The Porcupine Technique

Premier Reverse Closings

Porcupines are prickly critters. In fact, if someone were to toss you one you would toss it right back. That’s how the porcupine sales technique works. Your customer asks a question and you reply with one in return. That certainly beats asking the typical yes/no questions that are all too common among salespeople.

Like any sales technique, if you overuse this approach you risk annoying your potential borrower. However, if you don’t use a similar line of questioning in sales you risk missing out on the clues of the homeowner’s underlying motivations or the most important features of the reverse mortgage.

Here are a few examples specific to reverse mortgages:

Prospect: “Does the bank own my home?”

You: “What may I ask made you concerned that they would?”

Prospect: “Can I setup regular monthly payouts to me?”

You: “Would you like regular monthly payments instead of making them?”

Prospect: “Yes, I would.”

You: “Great. I’ll show you how we can get started.”

Prospect: “How long does this process take.”

You: “ What time frame would work best for you?”

Prospect: “In a couple of months.”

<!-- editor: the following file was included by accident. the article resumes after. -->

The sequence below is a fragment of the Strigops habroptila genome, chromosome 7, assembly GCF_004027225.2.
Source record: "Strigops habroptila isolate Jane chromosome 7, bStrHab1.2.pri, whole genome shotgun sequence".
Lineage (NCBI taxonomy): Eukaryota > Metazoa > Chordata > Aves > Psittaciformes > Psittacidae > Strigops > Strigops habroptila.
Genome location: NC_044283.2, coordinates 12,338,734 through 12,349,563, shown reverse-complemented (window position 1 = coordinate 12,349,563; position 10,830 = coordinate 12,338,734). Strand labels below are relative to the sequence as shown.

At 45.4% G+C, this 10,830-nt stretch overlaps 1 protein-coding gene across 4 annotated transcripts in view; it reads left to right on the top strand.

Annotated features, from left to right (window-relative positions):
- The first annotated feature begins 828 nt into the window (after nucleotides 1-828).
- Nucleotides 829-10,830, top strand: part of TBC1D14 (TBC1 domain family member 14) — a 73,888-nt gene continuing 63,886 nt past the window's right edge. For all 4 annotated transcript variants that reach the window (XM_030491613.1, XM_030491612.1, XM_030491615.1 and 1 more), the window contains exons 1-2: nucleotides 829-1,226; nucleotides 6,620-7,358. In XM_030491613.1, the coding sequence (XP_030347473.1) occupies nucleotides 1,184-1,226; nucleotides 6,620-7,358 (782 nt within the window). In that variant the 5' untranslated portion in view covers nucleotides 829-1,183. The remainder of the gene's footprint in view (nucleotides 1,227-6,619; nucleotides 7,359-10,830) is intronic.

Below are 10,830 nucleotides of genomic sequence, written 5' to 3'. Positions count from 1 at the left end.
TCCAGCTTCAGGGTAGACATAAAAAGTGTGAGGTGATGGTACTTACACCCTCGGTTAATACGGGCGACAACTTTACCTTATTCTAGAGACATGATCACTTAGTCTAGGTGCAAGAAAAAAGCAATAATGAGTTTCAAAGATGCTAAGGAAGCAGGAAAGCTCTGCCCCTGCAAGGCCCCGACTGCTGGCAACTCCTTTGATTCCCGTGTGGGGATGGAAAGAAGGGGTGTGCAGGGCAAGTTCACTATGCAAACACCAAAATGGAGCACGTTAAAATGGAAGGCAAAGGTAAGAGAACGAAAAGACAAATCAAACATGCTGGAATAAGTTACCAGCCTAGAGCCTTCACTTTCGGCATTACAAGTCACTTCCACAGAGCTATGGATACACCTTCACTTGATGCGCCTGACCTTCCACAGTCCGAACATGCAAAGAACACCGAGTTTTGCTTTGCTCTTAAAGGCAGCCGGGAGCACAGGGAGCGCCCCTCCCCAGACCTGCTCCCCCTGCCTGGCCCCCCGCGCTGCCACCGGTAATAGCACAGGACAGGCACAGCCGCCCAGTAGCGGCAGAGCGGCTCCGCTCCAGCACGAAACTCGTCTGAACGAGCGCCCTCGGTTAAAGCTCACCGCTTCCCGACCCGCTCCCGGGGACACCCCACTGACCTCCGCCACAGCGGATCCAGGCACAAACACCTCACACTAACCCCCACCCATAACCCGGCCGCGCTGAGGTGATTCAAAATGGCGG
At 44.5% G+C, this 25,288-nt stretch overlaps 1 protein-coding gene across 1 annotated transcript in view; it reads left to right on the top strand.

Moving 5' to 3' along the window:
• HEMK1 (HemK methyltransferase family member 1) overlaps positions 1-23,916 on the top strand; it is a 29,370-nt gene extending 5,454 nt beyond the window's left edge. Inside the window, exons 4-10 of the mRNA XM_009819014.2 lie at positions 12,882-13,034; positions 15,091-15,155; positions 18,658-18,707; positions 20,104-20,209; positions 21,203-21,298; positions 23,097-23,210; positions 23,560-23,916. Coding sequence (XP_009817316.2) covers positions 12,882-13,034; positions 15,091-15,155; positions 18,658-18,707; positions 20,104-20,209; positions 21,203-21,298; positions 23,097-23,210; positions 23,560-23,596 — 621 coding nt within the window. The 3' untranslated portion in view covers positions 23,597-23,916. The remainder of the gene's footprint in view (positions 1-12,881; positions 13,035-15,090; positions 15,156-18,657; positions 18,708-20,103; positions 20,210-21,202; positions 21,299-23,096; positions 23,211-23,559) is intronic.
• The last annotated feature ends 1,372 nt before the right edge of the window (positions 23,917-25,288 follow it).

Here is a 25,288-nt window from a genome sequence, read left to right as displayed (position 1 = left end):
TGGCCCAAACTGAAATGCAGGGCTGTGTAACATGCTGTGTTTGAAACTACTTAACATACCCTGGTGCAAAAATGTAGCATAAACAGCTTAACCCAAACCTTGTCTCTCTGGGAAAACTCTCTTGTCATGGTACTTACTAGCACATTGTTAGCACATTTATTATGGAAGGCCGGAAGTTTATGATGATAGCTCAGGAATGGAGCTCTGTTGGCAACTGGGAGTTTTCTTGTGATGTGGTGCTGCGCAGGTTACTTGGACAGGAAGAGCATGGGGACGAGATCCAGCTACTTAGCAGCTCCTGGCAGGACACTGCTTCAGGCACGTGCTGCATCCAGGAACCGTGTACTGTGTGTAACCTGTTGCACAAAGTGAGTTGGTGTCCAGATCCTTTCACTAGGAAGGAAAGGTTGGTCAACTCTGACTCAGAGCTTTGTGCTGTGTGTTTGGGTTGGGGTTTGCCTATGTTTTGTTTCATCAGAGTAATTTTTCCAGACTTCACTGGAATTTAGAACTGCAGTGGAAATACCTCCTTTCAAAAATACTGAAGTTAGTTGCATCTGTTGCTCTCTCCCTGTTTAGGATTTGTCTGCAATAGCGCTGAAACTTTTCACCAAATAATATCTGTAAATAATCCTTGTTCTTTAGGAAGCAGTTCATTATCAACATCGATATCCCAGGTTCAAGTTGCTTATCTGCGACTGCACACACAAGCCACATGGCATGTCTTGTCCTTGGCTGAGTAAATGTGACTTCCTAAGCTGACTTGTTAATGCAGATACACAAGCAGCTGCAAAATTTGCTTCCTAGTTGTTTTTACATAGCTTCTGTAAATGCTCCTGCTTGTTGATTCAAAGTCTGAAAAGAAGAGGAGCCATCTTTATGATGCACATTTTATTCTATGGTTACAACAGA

You: “That’s great. We can certainly do that. If we start the process today we should be finished by early December. Does that sound fair to you?”


Trying to shoehorn every sale into a never-ending volley of a question followed by your question would quickly annoy your prospect. This may be why the gadfly Socrates was sentenced to death. However, instead, use the porcupine technique intermittently during your presentation. Think of it as a tool. You certainly wouldn’t use a crescent wrench for every job, but you may when also used with perhaps a vice grip, pliers, or a screwdriver.

The point is to respond with a question when suitable and avoid asking unimaginative yes/no questions.

Have you ever used the porcupine technique or one similar to it? Let us know in the comment section below.


PAUL Winfrey Winfr October 12, 2021 at 5:37 am

Great examples

Shannon Hicks October 12, 2021 at 9:38 am

Thank you, Paul.


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